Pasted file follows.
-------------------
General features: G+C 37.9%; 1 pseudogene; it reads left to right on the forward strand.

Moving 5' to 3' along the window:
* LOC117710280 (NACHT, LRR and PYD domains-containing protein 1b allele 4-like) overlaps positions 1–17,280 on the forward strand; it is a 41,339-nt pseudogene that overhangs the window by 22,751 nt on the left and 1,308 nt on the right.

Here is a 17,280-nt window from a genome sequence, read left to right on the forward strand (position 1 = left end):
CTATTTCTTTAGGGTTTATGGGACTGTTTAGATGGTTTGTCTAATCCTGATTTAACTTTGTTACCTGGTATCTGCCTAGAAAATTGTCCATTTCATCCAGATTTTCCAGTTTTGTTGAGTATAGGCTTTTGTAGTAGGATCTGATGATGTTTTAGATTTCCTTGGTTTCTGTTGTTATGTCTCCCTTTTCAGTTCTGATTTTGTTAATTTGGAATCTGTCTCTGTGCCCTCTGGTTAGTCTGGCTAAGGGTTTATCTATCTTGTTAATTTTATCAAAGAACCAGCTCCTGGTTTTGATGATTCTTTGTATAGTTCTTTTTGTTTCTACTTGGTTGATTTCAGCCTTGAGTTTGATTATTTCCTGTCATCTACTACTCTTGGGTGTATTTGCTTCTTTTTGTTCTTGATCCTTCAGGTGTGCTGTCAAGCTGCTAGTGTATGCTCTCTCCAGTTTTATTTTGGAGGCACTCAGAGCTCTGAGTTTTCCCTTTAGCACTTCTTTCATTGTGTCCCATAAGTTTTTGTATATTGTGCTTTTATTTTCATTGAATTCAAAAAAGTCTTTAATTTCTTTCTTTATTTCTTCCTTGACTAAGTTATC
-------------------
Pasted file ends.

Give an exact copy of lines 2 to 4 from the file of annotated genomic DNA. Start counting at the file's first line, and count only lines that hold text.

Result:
Moving 5' to 3' along the window:
* LOC117710280 (NACHT, LRR and PYD domains-containing protein 1b allele 4-like) overlaps positions 1–17,280 on the forward strand; it is a 41,339-nt pseudogene that overhangs the window by 22,751 nt on the left and 1,308 nt on the right.

Here is a 17,280-nt window from a genome sequence, read left to right on the forward strand (position 1 = left end):